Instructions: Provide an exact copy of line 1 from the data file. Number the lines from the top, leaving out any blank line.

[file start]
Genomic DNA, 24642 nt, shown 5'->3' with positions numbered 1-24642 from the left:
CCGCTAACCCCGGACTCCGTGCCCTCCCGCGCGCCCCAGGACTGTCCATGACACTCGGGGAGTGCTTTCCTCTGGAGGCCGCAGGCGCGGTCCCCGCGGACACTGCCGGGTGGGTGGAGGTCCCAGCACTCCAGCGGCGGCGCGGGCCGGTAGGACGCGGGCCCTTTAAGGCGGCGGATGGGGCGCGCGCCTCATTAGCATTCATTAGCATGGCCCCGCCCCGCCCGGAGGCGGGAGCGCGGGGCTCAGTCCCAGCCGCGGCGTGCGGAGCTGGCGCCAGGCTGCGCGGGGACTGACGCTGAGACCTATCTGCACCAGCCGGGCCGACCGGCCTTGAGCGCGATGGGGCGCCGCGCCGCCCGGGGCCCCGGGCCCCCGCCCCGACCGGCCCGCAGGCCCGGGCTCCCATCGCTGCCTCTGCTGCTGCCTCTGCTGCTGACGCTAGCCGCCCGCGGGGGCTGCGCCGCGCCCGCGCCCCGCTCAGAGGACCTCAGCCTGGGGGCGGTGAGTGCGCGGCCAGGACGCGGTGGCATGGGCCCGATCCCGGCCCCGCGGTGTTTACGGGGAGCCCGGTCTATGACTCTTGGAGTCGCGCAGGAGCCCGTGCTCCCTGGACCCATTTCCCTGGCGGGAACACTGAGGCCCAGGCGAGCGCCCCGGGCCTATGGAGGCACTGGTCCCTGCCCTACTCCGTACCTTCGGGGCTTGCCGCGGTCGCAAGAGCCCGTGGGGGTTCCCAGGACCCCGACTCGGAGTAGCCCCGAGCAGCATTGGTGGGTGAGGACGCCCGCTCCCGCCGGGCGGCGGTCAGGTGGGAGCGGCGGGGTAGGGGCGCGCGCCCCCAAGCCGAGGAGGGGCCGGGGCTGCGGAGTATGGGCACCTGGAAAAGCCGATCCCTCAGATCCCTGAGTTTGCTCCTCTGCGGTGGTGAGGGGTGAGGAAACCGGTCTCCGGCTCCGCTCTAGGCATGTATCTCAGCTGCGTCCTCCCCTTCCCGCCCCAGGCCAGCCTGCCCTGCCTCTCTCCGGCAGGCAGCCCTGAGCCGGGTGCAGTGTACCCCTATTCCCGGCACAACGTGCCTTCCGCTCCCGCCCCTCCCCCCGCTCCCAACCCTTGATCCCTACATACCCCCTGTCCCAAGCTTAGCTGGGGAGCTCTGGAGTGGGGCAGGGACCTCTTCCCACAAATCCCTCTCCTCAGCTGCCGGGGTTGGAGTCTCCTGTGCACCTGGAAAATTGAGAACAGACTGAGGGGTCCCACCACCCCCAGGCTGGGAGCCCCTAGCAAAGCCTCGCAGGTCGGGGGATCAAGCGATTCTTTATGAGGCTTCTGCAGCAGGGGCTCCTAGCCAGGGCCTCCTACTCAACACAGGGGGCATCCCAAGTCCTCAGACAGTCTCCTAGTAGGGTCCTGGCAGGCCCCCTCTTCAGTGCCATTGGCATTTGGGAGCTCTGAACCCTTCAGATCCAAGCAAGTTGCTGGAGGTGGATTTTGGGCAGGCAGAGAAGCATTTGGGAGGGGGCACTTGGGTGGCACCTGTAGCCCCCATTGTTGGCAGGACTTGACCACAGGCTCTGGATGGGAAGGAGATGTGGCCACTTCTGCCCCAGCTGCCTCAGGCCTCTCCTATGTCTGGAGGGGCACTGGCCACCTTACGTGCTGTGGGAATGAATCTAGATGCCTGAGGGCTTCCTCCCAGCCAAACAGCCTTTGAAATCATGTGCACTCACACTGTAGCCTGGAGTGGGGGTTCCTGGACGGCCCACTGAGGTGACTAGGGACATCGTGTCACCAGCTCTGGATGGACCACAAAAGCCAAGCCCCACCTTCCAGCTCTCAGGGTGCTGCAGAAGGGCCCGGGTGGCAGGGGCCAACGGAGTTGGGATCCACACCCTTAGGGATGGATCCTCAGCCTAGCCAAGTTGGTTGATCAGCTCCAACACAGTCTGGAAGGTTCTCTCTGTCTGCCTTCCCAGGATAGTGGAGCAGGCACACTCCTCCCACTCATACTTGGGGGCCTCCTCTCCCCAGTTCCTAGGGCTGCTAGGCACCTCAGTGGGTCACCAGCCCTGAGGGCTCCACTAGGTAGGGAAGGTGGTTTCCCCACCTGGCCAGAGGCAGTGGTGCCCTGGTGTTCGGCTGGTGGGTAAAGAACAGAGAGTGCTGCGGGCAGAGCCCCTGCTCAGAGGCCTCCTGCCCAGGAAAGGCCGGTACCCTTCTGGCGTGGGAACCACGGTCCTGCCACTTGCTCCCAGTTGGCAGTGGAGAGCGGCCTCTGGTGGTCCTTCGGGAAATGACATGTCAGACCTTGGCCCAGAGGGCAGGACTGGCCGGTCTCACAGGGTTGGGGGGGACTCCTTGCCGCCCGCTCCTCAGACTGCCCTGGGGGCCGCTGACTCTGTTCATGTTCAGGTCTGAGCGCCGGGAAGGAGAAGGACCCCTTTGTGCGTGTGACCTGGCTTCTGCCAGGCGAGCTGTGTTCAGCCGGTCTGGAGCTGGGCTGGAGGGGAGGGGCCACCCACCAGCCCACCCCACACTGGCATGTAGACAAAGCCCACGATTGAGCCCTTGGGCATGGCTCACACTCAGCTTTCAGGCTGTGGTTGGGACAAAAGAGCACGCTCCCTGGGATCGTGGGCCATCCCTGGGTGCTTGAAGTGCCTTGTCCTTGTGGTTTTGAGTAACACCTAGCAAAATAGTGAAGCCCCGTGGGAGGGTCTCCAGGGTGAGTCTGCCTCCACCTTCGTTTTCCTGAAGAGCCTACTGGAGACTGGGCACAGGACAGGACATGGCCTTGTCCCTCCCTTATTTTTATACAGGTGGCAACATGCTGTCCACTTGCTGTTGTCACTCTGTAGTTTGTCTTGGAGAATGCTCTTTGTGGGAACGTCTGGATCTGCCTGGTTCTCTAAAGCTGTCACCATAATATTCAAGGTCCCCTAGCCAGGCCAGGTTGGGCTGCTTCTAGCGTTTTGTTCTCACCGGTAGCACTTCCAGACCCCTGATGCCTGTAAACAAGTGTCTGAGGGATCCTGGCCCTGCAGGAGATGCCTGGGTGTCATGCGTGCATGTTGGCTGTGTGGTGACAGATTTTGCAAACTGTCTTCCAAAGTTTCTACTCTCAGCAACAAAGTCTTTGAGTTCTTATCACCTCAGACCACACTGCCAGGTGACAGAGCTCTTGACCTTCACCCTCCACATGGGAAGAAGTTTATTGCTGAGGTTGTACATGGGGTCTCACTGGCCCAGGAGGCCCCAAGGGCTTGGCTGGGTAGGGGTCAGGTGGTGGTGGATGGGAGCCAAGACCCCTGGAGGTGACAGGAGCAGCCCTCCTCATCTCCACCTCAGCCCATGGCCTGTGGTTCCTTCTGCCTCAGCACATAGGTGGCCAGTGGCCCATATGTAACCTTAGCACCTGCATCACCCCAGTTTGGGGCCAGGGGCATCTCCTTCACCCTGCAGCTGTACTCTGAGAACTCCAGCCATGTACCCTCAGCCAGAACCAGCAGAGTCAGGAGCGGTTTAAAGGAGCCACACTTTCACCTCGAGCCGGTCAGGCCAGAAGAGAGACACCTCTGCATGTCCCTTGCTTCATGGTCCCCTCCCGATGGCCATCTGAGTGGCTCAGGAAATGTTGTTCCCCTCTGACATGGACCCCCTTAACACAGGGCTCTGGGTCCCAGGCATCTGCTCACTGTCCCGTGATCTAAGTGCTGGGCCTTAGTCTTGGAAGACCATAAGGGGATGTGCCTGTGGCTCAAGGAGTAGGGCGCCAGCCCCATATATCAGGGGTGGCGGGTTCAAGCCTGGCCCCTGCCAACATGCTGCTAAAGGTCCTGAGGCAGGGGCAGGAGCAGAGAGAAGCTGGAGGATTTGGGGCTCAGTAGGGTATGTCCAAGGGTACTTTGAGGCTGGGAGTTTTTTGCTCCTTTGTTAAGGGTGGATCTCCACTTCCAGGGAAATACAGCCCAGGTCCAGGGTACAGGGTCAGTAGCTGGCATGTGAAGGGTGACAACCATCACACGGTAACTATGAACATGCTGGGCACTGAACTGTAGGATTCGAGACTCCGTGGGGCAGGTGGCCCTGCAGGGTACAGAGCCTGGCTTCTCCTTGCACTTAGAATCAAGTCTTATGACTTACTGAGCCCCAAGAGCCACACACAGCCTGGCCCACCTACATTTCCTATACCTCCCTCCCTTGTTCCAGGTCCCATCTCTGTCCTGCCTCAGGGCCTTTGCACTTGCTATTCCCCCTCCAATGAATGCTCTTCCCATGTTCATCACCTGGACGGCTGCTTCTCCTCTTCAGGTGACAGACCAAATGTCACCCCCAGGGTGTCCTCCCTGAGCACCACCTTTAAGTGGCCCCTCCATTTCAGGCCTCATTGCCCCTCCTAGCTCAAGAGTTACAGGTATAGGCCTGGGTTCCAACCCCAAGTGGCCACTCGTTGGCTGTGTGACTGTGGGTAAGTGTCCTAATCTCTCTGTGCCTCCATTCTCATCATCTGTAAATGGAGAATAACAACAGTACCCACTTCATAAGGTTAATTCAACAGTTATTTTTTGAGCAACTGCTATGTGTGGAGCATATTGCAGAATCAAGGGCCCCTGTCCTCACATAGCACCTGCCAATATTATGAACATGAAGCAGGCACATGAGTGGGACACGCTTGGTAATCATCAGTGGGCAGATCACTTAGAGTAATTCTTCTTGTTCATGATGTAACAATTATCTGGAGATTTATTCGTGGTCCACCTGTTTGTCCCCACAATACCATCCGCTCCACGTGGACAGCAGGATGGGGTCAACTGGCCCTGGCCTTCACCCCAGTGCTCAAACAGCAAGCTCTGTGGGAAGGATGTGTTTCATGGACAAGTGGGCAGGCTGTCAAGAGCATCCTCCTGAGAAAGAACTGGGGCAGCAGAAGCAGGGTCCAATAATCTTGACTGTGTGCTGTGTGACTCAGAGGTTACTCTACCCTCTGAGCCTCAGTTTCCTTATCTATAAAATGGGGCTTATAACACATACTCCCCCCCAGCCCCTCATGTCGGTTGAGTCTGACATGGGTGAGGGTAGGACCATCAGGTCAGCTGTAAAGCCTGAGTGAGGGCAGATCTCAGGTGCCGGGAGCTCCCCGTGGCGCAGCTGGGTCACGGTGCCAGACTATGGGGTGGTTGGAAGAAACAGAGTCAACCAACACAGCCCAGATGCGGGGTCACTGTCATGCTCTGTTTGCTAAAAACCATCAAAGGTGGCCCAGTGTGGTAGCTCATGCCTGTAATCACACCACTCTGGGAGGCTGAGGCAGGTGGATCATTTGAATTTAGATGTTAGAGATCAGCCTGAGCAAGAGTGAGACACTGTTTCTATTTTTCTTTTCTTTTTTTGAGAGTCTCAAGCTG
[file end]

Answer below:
Genomic DNA, 24642 nt, shown 5'->3' with positions numbered 1-24642 from the left: